Open Cover Insurance
For many owners of commercial property, arranging Open Cover insurance can prove problematic. We take a look at the main points to watch out for.
There is always an element of risk involved with arranging insurance contracts. A methodical approach to the transfer of operational risks involves identification, assessment and quantification. The challenge, however, is not to rely on the comfort of ‘Day One’ cover, but to recognise how your needs can change and to ensure that your insurance is capable of responding accordingly.
Before you arrange cover, consider the pre-appointment policies involved. Due diligence is vital to ensure that the Insurer has access to all material facts before cover is issued, in case of a future dispute. A wise commercial investor will clarify the response position should a company enter administration. Try to arrange cover via an Insolvency Insurance facility which will be mindful of previous cover and costs.
Getting the correct cover
Most Open Cover insurance facilities provide up to 30 days blanket cover. During this time, the IP establishes what cover is required and informs the broker, usually via a questionnaire. IPs should ask for clear recommendations on appropriate cover to avoid either over- or under-insuring.
Cost vs cover
Open Cover is often criticised for the cost of the premiums, particularly when estimated realisations are low. If this is the case, it’s important to establish whether cover has been arranged on the correct basis.
Ask questions such as: Would the building be reinstated in the event of a loss? Does the appointment include vehicles? Have premiums been market-tested? Can premiums be recovered from tenants in accordance with the terms of the lease?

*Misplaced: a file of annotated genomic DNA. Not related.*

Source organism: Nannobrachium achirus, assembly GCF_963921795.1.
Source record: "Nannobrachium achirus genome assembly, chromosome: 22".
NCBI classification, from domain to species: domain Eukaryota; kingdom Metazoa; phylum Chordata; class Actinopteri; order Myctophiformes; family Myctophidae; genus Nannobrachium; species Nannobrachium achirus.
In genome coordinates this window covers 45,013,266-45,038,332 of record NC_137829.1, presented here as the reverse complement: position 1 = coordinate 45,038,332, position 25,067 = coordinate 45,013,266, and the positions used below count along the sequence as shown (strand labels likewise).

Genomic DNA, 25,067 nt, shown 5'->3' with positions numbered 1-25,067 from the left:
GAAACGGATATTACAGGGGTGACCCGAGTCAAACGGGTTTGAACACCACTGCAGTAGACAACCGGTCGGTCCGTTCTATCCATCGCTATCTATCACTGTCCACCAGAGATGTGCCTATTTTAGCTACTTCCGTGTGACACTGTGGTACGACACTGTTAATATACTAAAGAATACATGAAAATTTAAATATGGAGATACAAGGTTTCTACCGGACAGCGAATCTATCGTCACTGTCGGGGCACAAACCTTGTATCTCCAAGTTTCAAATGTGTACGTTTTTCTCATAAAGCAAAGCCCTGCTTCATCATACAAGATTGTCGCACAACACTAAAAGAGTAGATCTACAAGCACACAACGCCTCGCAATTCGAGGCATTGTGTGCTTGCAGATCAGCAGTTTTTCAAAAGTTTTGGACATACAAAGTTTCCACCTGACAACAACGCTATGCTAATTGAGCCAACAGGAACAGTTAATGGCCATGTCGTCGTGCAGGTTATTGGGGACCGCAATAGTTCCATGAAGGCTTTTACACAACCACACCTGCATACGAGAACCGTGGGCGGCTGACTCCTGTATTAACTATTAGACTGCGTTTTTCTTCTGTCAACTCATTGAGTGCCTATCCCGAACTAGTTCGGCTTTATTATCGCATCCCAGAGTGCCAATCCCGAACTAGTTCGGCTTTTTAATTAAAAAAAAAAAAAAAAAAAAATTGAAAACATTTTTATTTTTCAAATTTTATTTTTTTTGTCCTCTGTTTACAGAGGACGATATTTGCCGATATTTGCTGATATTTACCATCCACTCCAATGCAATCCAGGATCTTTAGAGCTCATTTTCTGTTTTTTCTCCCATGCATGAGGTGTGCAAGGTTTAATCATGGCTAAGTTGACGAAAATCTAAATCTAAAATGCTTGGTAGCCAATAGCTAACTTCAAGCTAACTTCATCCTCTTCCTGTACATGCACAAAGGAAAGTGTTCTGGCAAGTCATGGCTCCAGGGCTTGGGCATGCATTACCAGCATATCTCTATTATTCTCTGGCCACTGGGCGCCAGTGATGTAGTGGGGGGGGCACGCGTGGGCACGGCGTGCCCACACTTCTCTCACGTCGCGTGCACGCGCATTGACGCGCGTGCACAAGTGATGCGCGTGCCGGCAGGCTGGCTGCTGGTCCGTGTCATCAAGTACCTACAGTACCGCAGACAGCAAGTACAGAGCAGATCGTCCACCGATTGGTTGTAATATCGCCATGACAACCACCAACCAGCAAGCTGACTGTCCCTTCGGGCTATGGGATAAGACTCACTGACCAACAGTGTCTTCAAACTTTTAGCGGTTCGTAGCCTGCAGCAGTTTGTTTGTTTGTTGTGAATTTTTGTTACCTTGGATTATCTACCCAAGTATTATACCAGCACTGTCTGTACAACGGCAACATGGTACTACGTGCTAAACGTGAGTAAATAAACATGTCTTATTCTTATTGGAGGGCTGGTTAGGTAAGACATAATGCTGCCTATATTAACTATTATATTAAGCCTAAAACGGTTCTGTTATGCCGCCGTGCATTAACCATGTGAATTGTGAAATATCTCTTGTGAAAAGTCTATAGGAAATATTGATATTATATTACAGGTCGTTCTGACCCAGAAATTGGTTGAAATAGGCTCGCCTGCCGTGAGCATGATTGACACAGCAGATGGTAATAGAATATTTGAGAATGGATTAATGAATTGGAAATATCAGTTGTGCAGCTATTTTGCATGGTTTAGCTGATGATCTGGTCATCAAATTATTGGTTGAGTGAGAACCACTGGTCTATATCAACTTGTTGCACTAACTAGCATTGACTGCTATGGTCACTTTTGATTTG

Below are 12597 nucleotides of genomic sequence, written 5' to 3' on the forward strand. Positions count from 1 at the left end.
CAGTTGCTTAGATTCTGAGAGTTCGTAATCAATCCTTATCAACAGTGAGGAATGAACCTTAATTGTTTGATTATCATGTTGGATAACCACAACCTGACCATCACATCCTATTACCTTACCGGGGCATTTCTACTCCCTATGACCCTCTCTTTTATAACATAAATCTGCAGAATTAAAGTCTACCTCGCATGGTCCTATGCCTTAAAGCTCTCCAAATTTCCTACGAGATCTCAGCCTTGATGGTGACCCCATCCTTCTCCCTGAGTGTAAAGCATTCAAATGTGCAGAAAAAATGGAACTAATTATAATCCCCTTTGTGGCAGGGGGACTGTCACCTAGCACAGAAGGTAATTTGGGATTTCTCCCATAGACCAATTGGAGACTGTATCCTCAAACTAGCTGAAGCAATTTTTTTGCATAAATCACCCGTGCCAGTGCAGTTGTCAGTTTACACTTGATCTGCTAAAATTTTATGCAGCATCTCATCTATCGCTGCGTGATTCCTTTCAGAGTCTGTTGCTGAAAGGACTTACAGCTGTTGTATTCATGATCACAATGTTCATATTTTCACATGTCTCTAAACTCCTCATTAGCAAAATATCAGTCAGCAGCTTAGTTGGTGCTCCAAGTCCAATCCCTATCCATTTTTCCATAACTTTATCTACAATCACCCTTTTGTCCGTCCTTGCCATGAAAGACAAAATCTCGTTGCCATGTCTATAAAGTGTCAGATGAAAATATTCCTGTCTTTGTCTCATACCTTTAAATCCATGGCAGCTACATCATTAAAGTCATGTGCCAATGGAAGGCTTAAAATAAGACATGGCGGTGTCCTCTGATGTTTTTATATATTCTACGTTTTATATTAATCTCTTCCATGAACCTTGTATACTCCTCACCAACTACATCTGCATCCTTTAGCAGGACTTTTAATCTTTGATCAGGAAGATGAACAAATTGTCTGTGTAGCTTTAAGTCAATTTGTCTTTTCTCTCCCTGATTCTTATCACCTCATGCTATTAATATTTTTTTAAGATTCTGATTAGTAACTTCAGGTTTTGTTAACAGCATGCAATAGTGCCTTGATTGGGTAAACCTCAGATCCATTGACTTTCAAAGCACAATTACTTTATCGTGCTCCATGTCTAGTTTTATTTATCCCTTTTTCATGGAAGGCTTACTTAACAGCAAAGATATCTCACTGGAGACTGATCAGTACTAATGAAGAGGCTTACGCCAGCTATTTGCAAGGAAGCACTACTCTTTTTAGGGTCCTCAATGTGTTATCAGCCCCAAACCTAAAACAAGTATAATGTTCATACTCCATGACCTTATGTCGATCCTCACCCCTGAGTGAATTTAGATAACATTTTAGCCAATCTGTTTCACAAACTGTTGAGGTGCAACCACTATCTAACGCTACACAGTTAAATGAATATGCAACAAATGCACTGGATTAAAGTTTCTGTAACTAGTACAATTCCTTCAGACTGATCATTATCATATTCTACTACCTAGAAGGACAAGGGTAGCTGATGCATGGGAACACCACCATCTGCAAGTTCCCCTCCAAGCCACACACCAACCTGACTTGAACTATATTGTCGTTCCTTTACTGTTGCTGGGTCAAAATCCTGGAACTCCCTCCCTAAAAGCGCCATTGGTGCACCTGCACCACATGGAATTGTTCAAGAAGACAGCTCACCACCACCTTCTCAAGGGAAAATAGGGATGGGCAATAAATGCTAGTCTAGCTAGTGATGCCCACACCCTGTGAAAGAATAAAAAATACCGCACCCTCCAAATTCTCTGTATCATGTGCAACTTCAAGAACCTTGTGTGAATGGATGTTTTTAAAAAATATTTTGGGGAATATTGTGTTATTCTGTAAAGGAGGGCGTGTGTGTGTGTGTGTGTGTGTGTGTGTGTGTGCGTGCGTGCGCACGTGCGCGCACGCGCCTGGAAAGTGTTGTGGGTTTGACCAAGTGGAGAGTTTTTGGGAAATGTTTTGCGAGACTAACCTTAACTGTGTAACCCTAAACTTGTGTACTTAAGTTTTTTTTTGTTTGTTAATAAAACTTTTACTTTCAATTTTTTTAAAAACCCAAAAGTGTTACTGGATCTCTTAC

While many insurance contracts and Open Cover facilities require the insured to adopt ‘reasonable precautions’ they also introduce warranties or conditions which risk the contract not responding in the event of a loss, particularly in relation to vacant properties. The advice, therefore, is to check the contract’s code of practice regarding vacant sites.
Commercial property owners run the risk of financial hardship if the insurance assessment is valued incorrectly. Make sure that your building is insured appropriately, either for reinstatement or at market value. A broker can provide further assessment valuations, if required, to ensure that claims do not fall short.
Insuring vacant buildings
If you’re insuring a vacant building make sure that the market value is not significantly above the reinstatement value. Other considerations include whether the building is listed, if the lease has reinstatement obligations, whether the building would need to be reinstated to facilitate a sale and whether the value is in the land, not the building itself.
Checks and balances should always be in place when arranging insurances, and risk management must be at the forefront of your mind. A good working relationship between IPs and brokers is essential to avoid operational exposure. Here at Eddisons we pride ourselves on providing clear advice on appropriate cover, as well as a wide range of other services, including taking on the responsibility for vacant property compliance. If you need advice on any aspect of Open Cover insurance, speak to a member of our team.
Written by: Nick Towns on Wednesday 31/05/2017